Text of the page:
Eversharp Skyline
Eversharp Skyline Modern Stripe Brown Demi Size c1941-1948

The Modern Stripe was made only in the Demi (4 3/4 inches capped) and Standard (5 1/4 inches capped) size with matching repeater pencils and in three trim variants: bandless, narrow cap band, and wide cap band. The trim level also was indicative of price difference, with the bandless being the cheapest pen and the wide cap band pen being the most expensive. Bandless pens have a complimenting solid color plastic dome cap and a plain over the top gold-filled clip with "Eversharp" engraved. The dome cap color is a darker version of the color of the celluloid, with the gray pen having a black dome cap.

Eversharp Skyline
A Collection of Eversharp Skyline Modern Stripe Pens Left to Right:
Green / Burgundy / Green / Brown / Blue
Scan Courtesy of Siegmund Stadtbäumer

The other two versions have either a wide (about 1/4 inch) or narrow (about 1/8 inch) gold-filled cap band, a gold filled dome cap, and the gold-filled clip has the Lifetime Guarantee two checkmark logo at the top in addition to the Eversharp name. Occasionally the clip will have the Wahl name, instead of Eversharp. Eversharp did this to keep the Wahl trade name alive. There is no imprint on these pens.

Eversharp Skyline
Eversharp Skyline Modern Stripe Manifold Nib

Skylines may have been a radical design externally, but they are very conventional in operation, being straight-forward lever fillers with open nibs and feeds. As with all things Skyline, there are no hard and fast rules on what nib to expect on what pen. In general, one may find a plainer nib having only the Eversharp name in a semi-circle and the 14 karat mark on the lower-end bandless pens and the "banner" nib on the higher-priced cap-band pens, but don't expect that to be the rule. Many different nibs were produced, so expect anything. The nib and feed on the Demi pen is smaller (and in proportion) than on the Standard size pen.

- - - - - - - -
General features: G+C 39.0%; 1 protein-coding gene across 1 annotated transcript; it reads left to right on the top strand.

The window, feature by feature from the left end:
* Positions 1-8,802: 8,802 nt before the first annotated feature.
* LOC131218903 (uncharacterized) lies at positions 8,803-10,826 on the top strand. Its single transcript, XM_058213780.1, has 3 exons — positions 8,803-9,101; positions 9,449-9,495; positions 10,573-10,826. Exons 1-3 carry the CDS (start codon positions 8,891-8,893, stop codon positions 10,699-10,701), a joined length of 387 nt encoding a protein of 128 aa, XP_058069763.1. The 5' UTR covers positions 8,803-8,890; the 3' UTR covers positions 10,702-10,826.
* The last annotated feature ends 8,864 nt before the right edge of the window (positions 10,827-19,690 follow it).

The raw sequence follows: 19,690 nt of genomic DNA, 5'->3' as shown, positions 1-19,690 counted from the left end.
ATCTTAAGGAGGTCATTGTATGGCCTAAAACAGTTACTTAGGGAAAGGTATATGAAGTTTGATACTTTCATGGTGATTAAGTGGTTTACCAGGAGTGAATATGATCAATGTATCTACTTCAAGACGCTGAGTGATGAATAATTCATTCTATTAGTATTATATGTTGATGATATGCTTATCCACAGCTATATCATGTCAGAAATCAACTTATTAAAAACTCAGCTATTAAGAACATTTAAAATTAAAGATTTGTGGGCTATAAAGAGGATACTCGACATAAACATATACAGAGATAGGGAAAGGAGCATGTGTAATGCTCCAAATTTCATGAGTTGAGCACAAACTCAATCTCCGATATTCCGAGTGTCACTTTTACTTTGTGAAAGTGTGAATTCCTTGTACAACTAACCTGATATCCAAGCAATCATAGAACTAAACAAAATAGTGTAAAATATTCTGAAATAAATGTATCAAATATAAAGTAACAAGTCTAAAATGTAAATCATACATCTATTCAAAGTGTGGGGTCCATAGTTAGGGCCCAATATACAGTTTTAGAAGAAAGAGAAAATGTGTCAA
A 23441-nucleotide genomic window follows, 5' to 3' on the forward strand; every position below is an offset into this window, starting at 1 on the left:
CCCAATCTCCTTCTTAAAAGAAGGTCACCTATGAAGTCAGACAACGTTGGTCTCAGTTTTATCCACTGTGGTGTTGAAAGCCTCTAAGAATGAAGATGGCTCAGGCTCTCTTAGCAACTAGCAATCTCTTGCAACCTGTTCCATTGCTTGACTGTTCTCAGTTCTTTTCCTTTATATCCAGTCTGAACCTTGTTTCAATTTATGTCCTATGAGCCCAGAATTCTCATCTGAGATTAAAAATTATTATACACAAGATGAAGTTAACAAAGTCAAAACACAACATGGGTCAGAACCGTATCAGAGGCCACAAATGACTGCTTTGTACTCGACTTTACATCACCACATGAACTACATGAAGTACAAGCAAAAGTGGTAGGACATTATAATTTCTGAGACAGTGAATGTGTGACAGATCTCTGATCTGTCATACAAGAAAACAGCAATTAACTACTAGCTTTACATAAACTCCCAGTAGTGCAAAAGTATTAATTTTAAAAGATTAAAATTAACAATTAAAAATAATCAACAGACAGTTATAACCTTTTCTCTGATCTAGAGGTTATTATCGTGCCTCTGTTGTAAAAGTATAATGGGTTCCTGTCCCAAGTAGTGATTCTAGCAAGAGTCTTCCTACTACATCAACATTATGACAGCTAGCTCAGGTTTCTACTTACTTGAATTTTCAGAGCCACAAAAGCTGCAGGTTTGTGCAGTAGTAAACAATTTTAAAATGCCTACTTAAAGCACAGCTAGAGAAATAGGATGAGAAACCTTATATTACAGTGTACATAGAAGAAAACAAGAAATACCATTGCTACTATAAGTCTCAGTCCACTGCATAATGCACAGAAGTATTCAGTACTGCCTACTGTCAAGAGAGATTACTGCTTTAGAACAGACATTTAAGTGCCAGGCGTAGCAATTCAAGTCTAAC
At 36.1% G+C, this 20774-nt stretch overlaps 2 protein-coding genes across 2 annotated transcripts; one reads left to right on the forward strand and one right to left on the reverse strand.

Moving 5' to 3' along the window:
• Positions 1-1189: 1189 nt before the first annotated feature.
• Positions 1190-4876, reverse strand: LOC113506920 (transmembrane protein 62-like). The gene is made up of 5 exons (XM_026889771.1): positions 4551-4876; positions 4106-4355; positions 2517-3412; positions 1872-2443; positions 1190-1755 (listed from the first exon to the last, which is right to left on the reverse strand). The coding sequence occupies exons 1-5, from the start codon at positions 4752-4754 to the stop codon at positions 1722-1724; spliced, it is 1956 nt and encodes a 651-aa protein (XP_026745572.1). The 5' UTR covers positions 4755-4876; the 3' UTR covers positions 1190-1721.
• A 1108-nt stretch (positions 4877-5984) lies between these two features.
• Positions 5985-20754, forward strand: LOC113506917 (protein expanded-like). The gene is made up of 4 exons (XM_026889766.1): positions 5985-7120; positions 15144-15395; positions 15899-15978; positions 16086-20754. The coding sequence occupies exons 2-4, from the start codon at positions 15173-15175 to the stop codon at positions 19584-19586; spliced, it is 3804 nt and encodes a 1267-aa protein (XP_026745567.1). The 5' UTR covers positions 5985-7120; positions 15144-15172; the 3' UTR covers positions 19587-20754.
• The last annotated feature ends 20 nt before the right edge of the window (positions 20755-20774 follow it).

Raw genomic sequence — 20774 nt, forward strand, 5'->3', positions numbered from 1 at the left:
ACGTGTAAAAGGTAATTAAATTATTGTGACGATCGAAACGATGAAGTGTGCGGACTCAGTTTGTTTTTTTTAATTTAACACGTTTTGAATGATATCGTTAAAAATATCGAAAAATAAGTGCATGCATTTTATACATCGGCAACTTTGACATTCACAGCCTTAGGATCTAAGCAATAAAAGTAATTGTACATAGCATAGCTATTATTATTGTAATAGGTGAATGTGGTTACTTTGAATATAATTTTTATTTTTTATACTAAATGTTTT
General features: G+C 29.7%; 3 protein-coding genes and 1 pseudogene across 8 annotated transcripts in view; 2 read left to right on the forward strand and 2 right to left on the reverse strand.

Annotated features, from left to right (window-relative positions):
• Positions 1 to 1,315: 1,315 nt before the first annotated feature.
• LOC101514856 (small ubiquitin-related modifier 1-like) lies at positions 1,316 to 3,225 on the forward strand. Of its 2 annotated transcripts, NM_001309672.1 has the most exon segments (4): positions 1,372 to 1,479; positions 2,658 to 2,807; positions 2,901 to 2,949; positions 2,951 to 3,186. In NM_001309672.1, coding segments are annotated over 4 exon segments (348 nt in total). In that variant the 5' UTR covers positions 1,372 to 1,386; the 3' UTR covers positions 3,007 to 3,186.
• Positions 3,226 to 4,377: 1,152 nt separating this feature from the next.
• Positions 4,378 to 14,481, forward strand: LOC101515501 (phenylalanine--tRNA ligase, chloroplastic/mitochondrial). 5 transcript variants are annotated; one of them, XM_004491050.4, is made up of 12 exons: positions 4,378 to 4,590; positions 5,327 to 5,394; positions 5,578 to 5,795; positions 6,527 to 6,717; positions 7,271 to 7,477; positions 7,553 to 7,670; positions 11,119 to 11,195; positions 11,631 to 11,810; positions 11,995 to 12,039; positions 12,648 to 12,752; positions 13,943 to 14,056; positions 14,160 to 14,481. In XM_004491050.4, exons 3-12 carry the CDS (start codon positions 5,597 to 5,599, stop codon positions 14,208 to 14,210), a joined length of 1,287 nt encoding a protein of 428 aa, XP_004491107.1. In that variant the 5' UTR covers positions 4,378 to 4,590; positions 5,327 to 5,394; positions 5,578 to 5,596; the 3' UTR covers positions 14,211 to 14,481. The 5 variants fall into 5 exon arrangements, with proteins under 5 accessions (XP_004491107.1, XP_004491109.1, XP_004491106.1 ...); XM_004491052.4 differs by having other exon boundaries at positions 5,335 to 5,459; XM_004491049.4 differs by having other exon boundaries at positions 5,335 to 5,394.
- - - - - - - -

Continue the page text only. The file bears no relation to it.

Eversharp Skyline
A Collection of Eversharp Skyline Modern Stripe Gray Pens and Repeater Pencils
Scan Courtesy of Siegmund Stadtbäumer

Of all Skyline models, the Modern Stripe is one of the harder ones to find and therefore command much higher prices than the more common all solid color, striped and gold capped pens.

Eversharp Skyline
Eversharp Modern Stripe in Gray and Brown with a Gold-Filled Cap Presentation Skyline


Modern Stripe or "Moire" - Models with single color longitudinal striped caps and barrel in silver gray, green, blue, red and brown. The Modern Stripe pen came only in the two smaller sizes. The color stripes are wider than alternating black and have a radial grain. Three styles in order of price, lowest to highest: no cap band with derby cap matching body color, narrow gold filled cap band with derby cap matching body color, and wide gold filled cap band with gold filled derby cap. The plastic derby color matches the barrel color. Trim is gold filled. The Modern Stripe pens were also low price entry level pens. We have a poor scan of an undated 1940s price sheets showing solid color pens in both Men's (standard) and Ladies (Demi) sizes at US $3.50 and matching pencils at US $1.50. Solid color pen and pencil sets listed at US $5.00. Because the price sheet lists the Gold Award pen and pencil set for $19.75, and 1942 advertisements show the set at $22.50, we believe the price list is from 1940-1941.

Table of Models and Prices for the Eversharp Skyline Modern Stripe:

Type Men's Pen Men's Pencil Ladies' Pen Ladies' Pencil
Price $3.50 $1.50 $3.50 $1.50
Color / Model